Alan Arnett McLeod, VC, pilot (born 20 April 1899 in Stonewall, MB; died 6 November 1918 in Winnipeg, MB). During the First World War, McLeod was awarded the Victoria Cross (VC) for his heroic actions during and after an aerial battle with enemy fighters. He died shortly after returning to Canada, a victim of the 1918 influenza pandemic that claimed the lives of millions worldwide, including some 50,000 Canadians.
During the First World War, pilot Alan McLeod was awarded the Victoria Cross (VC) for his heroic actions during and after an aerial battle with enemy fighters.
Alan McLeod was the son of Alexander and Margaret McLeod and lived in the small town of Stonewall, north of Winnipeg. When he was 14, he joined a militia unit, the 34th Fort Garry Horse. He spent the summer of 1913 at a training camp performing menial tasks, but he was happy to be in uniform.
When the First World War began in August 1914, McLeod was too young to remain in the militia. In 1916, he tried to join the cadet wing of the British Royal Flying Corps, which trained pilots in Canada, but was told he had to wait until he was 18. He returned in April 1917 and was accepted for pilot training.
Alan McLeod successfully completed theoretical training in engines, map reading, theory of flight, cross-country flying and wireless telegraphy at No. 4 School of Military Aeronautics at the University of Toronto. He then began pilot training at Long Branch, just west of Toronto. His first flight was on 4 June 1917 on a Curtiss JN4 trainer. He made his first solo flight five days later, after little more than two hours of in-flight instruction. In mid-June, McLeod was posted to Camp Borden for advanced training.
McLeod qualified as a pilot in July 1917 and then attended the School of Aerial Gunnery. On 20 August, Second Lieutenant McLeod sailed from Montreal on the SS Metagama and docked in England on 1 September. On arrival, he had 10 days leave in London, which was subjected to nightly German bombing raids during his stay.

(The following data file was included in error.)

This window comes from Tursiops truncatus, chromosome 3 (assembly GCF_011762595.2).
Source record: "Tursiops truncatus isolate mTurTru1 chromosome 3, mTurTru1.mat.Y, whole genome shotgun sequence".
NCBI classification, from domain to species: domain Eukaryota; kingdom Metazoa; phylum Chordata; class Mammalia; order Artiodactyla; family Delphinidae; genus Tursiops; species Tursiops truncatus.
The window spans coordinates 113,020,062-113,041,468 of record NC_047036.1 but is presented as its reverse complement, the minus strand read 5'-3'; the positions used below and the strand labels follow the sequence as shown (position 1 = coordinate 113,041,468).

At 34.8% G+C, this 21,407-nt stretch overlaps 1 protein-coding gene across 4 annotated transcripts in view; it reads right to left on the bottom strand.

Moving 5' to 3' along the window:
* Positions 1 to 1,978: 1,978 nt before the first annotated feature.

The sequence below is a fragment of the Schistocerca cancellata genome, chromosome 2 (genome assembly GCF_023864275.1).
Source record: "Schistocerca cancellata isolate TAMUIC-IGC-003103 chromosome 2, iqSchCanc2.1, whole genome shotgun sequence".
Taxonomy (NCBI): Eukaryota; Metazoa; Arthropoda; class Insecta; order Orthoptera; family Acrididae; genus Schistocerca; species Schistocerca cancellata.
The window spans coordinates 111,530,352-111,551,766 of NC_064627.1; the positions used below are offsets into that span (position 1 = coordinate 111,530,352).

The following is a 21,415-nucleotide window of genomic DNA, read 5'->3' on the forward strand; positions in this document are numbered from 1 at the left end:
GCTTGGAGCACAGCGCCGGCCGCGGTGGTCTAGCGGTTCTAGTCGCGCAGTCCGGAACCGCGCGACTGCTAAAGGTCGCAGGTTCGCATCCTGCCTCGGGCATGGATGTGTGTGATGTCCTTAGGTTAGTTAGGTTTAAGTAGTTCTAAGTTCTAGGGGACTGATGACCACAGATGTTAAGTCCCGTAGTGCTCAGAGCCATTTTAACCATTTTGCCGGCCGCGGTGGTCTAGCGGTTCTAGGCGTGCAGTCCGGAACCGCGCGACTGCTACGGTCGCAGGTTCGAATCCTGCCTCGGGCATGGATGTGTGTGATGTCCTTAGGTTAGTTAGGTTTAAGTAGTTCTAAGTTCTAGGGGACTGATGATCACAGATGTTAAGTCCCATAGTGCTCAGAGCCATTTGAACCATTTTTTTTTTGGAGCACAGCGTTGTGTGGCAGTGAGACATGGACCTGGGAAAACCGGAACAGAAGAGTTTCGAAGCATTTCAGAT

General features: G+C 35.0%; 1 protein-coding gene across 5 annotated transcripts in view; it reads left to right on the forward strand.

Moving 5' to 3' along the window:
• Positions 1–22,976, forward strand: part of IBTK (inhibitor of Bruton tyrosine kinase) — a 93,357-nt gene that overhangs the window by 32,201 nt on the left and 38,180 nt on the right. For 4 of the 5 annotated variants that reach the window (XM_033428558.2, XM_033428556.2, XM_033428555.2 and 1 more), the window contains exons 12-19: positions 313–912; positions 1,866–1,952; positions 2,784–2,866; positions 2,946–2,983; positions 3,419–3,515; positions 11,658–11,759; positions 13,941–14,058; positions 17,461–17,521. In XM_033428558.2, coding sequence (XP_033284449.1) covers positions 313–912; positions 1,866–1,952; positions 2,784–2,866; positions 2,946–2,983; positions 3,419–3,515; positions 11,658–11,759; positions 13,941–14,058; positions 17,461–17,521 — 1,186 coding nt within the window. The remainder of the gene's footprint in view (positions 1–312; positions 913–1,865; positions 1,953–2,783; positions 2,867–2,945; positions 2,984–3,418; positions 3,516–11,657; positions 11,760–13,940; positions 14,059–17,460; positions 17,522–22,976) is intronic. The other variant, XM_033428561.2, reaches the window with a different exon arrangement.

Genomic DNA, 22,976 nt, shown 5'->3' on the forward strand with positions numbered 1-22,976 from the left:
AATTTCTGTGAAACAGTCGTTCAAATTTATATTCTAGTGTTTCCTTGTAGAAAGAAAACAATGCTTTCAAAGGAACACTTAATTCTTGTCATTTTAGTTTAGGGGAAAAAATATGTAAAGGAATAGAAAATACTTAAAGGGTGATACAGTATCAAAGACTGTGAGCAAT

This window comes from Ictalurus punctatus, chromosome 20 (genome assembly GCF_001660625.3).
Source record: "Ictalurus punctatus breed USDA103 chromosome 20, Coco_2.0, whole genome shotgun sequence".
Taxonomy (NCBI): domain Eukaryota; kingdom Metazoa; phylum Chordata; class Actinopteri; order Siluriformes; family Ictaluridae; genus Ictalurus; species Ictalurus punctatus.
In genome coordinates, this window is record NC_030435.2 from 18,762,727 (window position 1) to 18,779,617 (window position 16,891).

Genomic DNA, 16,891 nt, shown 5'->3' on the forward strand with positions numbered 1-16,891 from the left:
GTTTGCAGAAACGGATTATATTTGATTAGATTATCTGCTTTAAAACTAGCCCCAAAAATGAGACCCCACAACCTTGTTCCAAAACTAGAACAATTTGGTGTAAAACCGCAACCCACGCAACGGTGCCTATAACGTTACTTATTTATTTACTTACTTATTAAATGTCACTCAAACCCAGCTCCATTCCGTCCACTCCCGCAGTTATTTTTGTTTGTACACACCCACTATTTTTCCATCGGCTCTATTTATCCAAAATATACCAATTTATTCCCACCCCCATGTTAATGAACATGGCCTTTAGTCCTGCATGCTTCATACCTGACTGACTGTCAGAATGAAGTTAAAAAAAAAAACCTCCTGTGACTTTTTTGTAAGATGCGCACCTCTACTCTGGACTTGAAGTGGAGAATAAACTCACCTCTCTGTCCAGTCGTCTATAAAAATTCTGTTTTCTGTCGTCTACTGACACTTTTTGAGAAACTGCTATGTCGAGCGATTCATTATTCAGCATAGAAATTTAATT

On 14 September, McLeod was posted to No. 82 Squadron at Waddington, Lincolnshire. The squadron flew the Armstrong Whitworth F.K.8, nicknamed the “Big Ack,” a large, lumbering two-seater aircraft (pilot and observer) used overseas and for home defence. After two months, No. 82 Squadron was due to be sent to France, but McLeod still was not old enough to go. (Pilots had to be at least 19 to serve in combat.)
Instead, he was transferred to No. 51 (Home Defence) Squadron at Marham, Norfolk. The squadron flew the F.E.2b, a two-seat fighter, mainly on night patrols over London, searching for German Zeppelins and Gotha bombers. McLeod served with 51 Squadron for two months before being posted to France. A shortage of pilots may have been the reason for this decision, since McLeod was still underage.
On 29 November 1917, Alan McLeod arrived at No. 2 Squadron, stationed at Hesdigneul-lès-Béthune in northeast France. The squadron was equipped with the Big Ack and flew army cooperation missions such as artillery spotting and photographing enemy lines. It was also used on day and night bombing sorties.
McLeod decided to use his bomber as a fighter whenever he could. On several missions behind enemy lines, he and his observer engaged and shot down German aircraft. He received a Mention in Despatches.